May data signalled a modest acceleration in the rate of expansion of the Eurozone manufacturing sector. The final seasonally adjusted Eurozone Manufacturing PMI (purchasing managers' index) posted 52.2, matching March’s ten-month high but coming in just below the earlier flash estimate of 52.3.
Manufacturing production expanded again in May, extending the current sequence of growth to 23 months. Although the rate of increase ticked lower, it was still among the fastest seen over the past year. The trends in both total new orders and new export* business both improved, suggesting output growth should be sustained in the coming months.
New business and new export orders both rose at the fastest rates in just over a year. The improved level of demand encouraged firms to take on additional staff, leading employment to rise for the ninth month running. Part of the increase in jobs reflected rising levels of outstanding business.
National data for Ireland and Greece are published on 2nd June. Of the remaining countries for which data were available, Spain, the Netherlands and Italy were the leading lights. Germany and Austria saw modest expansions and France a further contraction.
Output and new orders in Spain rose at the quickest pace since 2007, underpinned by the strongest gain in new export business for 15 years. Production and new order growth in Italy was the fastest in over four years, while accelerations were also signalled for the Netherlands. All three of these nations registered solid job creation.
Output growth in Germany slowed sharply to a five-month low in May. The rates of increase in both total new business and new export orders also remained muted, in turn slowing the pace of job creation. Austria saw a modest acceleration in output growth, despite a slight decrease in new orders, and further headcount reductions.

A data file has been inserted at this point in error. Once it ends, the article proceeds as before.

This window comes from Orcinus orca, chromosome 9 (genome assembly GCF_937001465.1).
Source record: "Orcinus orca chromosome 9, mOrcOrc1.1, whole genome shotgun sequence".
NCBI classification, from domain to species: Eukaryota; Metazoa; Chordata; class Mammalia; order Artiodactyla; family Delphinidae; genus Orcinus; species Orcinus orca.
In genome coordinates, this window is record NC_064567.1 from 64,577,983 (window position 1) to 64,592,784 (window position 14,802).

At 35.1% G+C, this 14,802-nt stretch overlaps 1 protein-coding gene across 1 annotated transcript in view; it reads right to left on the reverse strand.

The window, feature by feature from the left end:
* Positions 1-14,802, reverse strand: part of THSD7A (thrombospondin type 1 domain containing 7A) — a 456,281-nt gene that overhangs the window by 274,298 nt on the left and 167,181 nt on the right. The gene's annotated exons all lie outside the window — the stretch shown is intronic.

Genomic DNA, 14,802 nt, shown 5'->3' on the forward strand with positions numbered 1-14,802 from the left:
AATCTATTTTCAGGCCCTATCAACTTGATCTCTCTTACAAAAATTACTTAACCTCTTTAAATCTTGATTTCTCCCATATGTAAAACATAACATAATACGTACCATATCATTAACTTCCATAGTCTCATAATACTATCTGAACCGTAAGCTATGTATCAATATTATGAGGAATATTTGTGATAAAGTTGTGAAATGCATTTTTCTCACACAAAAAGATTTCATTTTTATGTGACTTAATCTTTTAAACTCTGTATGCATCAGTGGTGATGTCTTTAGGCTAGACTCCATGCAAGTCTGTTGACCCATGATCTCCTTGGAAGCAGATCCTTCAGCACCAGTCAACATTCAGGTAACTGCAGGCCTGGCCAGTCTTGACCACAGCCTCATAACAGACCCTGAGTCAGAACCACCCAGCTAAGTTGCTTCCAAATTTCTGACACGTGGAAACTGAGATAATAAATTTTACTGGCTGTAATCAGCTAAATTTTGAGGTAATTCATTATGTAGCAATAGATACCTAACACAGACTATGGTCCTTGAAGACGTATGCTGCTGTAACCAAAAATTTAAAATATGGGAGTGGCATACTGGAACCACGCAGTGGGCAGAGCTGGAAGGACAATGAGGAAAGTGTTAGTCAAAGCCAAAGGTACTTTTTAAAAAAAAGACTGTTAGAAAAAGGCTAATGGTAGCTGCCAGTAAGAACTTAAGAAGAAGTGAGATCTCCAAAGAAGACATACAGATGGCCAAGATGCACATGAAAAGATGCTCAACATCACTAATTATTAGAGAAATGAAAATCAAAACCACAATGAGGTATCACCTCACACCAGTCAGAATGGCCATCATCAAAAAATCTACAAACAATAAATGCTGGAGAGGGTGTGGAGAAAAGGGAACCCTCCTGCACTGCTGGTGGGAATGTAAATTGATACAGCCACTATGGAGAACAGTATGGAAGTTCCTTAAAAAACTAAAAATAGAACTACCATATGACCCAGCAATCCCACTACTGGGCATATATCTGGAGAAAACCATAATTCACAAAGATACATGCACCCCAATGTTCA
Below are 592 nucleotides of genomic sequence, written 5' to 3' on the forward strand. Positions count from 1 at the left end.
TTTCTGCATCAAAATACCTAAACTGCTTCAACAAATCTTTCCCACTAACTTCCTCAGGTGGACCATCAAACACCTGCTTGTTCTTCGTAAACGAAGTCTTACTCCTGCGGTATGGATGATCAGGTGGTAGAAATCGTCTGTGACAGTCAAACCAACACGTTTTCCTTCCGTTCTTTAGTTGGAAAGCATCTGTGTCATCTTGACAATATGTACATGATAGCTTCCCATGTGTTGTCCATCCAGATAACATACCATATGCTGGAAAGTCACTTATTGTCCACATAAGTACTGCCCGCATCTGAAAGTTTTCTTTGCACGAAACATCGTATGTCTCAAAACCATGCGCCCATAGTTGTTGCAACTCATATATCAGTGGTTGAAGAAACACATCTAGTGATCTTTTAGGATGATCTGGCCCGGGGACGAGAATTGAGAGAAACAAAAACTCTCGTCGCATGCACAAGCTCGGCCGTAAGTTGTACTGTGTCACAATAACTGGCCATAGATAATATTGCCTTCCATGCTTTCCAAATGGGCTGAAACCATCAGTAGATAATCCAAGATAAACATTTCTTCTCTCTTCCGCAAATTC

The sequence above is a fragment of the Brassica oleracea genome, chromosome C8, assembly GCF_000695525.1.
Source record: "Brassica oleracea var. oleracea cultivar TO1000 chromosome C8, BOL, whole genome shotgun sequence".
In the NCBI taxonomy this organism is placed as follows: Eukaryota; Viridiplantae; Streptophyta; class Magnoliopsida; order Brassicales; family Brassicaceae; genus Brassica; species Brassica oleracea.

The downturn in production at French manufacturers was extended to 12 months in May. New orders and employment also both fell, but there was a mild pick up in new export orders received. Cost pressures remained on the upside in May, as input prices rose for the third month running and to the greatest extent since April 2012. The euro exchange rate and recent oil price increases both contributed to the latest rise in costs.
Input price inflation was recorded in all of the nations except Austria, with accelerations signalled in each of the ‘big-five’ countries (Germany, Italy, France, Spain and the Netherlands). Meanwhile, average output charges were unchanged since April. Increases were signalled in Germany, Italy and Spain, while French, Dutch and Austrian manufacturers all reduced their average selling prices.
*Including intra-Eurozone trade. Chris Williamson, chief economist at Markit said: “The final PMI data came in slightly below the earlier flash estimate but nevertheless signalled that euro area manufacturers are enjoying their best spell of growth for a year. The survey data point to a quarterly rate of industrial growth of approximately 0.5%. This should help drive GDP higher in the second quarter, perhaps matching the 0.4% rise seen in the first three months of the year.
“The rate of growth is modest rather than spectacular, however, and there are clearly countries which continue to struggle. Weakness is centred in the region’s core, with France’s manufacturing sector still in decline and Germany only seeing very meagre growth.
“On the other hand, Spain and Italy appear to be staging strong recoveries, benefitting in particular from impressive export performances. Such export gains point to improved competitiveness which bodes well for longer-term economic prospects. Manufacturers in France and Germany need to be mindful of such competition.”
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